When you’re 21 and this is your second campus shooting


Since the shooting at Sandy Hook Elementary School in December 2012, there have been 186 shootings on school campuses in the U.S.

Jeremy Peschard, 21, has lived through two of them.

A murder-suicide at the University of California, Los Angeles on Wednesday marked the second time Peschard has had to find refuge after receiving an alert about an active shooter on campus. For today’s students, who grew up seeing live scenes on TV from Columbine and Sandy Hook, school shootings are the new normal, a normalized threat like a “natural disaster,” said Peschard.

Since Sandy Hook, a gun has been fired on a school campus nearly once a week; 83 shootings occurred at colleges or universities, 25 elementary schools, 58 high schools, 14 middle schools, and 5 pre-schools, according to a Fusion analysis of data collected by Everytown For Gun Safety, a gun safety advocacy group. The number of incidents each year has gone up since the organization started collecting data.

Two years ago on May 23, 2014, Peschard sat in his dorm room during a campuswide lockdown at University of California, Santa Barbara. In the end, a 22-year-old student killed six people and injured 14 others just outside the campus where many students live. Then Peschard transferred to UCLA, his dream school, to double major in History and Geography/Environmental Studies.

Peschard remembers the first thing he did when he heard there was an active shooter near campus in Santa Barbara: text his mother. On Wednesday he did the same thing again. He texted his mother to let her know he was safe.

Fusion spoke to Peschard and asked what life is like when you’re 21 and you’ve lived through two school shootings.

Fusion: Where were you yesterday during the lockdown? How would you describe the scene?

Peschard: I was in Bunche Hall, and there were in total maybe about 30-40 students, staff, and instructors in lockdown on the first floor. I think one of the scariest parts of the entire situation was seeing the genuine fear and horror in people’s faces. There were a lot of rumors being spread online during the entire situation, so everyone was extremely tense and on edge and there were moments that we were all genuinely fearful for what might happen.

There have been at least 186 school shootings in the U.S. since 2013. You’ve lived through two of those. For young people today, is waiting for the next school shooting the new normal?

I honestly feel like it is, and that’s just the reality of American schools and universities today. Just when you feel like there might be a lull in these types of shootings, another one happens. All anybody seems to be able to do is wait for the next one and pray that you’re prepared if it happens to you.

Have you considered the odds that you’ve been on campus twice now during school shootings?

I really haven’t statistically considered the odds, but it honestly really just feels like a terrible twist of fate. I’m so fortunate to have come away unscathed both times, but psychologically, it’s not an easy thing to go through.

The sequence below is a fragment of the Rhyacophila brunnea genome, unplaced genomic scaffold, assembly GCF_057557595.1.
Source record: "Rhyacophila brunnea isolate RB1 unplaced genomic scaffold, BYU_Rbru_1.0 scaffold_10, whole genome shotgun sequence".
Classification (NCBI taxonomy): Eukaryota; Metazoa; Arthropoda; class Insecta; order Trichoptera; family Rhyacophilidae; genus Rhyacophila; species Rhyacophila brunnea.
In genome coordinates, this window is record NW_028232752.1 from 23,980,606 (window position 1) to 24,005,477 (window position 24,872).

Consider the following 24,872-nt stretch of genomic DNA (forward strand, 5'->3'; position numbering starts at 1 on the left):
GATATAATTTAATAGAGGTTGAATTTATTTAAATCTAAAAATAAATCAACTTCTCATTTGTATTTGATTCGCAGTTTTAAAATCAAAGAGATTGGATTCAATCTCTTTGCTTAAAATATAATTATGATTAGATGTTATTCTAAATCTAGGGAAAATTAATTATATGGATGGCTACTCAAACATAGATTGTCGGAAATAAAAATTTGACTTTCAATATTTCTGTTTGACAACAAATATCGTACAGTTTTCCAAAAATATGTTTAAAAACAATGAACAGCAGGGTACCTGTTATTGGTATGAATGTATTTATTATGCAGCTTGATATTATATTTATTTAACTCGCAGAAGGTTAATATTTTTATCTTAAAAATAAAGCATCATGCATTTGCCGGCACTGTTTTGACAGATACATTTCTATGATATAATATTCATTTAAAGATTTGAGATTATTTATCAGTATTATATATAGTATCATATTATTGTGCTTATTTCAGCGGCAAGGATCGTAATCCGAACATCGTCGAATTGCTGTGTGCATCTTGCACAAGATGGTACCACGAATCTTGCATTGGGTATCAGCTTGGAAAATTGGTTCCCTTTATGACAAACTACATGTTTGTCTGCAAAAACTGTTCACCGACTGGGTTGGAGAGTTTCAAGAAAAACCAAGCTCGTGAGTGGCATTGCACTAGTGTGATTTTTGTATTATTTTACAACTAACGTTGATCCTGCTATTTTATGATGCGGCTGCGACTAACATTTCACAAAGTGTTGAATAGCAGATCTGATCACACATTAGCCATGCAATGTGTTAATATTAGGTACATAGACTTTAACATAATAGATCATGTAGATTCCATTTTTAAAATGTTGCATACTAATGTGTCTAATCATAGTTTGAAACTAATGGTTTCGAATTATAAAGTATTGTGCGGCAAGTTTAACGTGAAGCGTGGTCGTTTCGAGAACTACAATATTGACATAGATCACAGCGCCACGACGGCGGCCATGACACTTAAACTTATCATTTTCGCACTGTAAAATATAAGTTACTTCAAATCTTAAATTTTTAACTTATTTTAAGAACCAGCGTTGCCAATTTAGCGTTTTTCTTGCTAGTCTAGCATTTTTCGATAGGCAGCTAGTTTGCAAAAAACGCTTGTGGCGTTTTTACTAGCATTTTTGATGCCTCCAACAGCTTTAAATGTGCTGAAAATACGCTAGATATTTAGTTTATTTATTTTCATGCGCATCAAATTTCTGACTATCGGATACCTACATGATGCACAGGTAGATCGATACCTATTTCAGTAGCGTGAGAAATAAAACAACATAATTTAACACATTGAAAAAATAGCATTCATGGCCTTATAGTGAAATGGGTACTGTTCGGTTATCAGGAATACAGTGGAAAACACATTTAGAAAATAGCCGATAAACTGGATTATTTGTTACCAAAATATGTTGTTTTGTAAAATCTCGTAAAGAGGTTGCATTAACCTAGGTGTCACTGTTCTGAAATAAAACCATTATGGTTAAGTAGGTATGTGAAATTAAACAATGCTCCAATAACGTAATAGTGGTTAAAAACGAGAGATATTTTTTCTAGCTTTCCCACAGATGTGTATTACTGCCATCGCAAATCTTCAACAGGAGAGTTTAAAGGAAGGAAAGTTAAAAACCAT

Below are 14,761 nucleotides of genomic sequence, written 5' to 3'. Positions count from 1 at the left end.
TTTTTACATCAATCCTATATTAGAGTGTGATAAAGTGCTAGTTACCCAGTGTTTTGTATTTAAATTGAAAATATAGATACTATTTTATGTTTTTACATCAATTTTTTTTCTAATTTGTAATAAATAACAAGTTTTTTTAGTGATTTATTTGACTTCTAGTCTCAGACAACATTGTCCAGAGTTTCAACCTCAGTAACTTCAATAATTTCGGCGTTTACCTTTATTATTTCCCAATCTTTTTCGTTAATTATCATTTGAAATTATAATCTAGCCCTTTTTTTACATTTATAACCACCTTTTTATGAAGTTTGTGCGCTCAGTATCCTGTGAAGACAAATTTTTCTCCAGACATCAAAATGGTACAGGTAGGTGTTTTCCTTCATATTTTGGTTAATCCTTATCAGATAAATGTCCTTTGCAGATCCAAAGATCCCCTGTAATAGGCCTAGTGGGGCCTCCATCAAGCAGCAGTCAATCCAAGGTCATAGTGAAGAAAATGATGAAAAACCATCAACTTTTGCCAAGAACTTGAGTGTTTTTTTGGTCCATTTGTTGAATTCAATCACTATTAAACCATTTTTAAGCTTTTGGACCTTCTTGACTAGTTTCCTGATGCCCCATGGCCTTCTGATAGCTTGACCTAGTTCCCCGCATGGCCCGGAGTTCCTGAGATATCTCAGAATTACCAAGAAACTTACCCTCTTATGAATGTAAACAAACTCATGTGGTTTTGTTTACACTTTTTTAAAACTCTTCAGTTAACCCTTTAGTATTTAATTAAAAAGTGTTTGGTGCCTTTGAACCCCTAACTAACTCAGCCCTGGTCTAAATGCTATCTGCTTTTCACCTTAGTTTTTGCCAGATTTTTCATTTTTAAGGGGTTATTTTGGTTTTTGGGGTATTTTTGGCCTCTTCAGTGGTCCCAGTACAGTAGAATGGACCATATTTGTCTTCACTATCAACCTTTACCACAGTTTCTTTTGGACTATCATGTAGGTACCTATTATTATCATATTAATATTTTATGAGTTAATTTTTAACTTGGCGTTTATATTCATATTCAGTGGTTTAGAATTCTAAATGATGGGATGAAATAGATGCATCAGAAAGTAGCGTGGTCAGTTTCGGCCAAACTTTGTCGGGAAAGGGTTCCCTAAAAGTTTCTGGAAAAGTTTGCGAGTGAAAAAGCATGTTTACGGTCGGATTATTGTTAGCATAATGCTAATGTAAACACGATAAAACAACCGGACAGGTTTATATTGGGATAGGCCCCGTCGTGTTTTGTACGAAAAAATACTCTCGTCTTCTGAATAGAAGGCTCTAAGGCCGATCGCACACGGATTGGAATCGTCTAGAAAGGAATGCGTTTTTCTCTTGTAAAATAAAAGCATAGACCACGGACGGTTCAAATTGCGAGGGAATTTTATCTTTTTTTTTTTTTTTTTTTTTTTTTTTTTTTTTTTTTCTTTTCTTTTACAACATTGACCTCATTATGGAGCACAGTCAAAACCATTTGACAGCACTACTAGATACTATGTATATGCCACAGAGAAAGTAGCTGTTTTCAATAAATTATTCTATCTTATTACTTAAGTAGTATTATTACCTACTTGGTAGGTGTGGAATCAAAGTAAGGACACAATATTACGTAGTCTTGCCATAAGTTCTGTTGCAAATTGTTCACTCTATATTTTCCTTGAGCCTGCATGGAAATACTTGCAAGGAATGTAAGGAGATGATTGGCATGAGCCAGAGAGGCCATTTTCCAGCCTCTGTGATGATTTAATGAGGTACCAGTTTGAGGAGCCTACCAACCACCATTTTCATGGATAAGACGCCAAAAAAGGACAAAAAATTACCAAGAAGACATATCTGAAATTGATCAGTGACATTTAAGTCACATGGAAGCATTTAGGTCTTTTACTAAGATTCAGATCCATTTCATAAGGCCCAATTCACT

Has it taken some time for you to feel normal at school again?

I think for a lot of students who’ve attended schools and universities that have experienced active shooter situations, the initial reaction is shock, disbelief that a campus shooting, which everyone by now is so familiar with, is actually happening at their school. That was my initial emotional reaction to the Isla Vista shooting [near UC’s Santa Barbara campus]. But this time was different. The reality of the shooting was very apparent and digestible to me immediately. I think today, I was more fearful and subsequently more grateful that my loved ones and I were alright.

The lockdown was the part for me that really gave me flashbacks, so today I spent three hours in Bunche Hall on lockdown, which felt scarily similar to the lockdown of Isla Vista. I was just a freshman then, and the Isla Vista shooting happened at nighttime, so our dorms were completely on lockdown. And that feeling of being shut out from the rest of the world, knowing that anything could be happening outside and that you have no connection to it other than your cell phone, is almost indescribable. It’s scary, and you can’t quite explain it until you’ve been through it, but it’s like being trapped in a suffocating fishbowl.

Today is National Gun Violence Awareness Day. So I’m curious if you have strong feelings about gun laws?

Out of respect for the families of the deceased, I don’t want to necessarily politicize their tragedy so soon after the events that took place. But, because this happens so often, because this is my second time experiencing this type of tragedy, and because this is a systemic issue in America today, I have to say yes, I am in adamant support of stricter gun control legislation.

To see and to have met the grief-stricken parents of your dead classmates is heartbreaking, and to be honest, it just feels like America’s students and first responders have just been left to fend for ourselves. It feels like all that our senators and representatives in Congress care about is getting their campaign contributions and keeping the gun lobby content with maintaining the status quo.
I feel like my generation has grown up with this issue, and still so little has changed.

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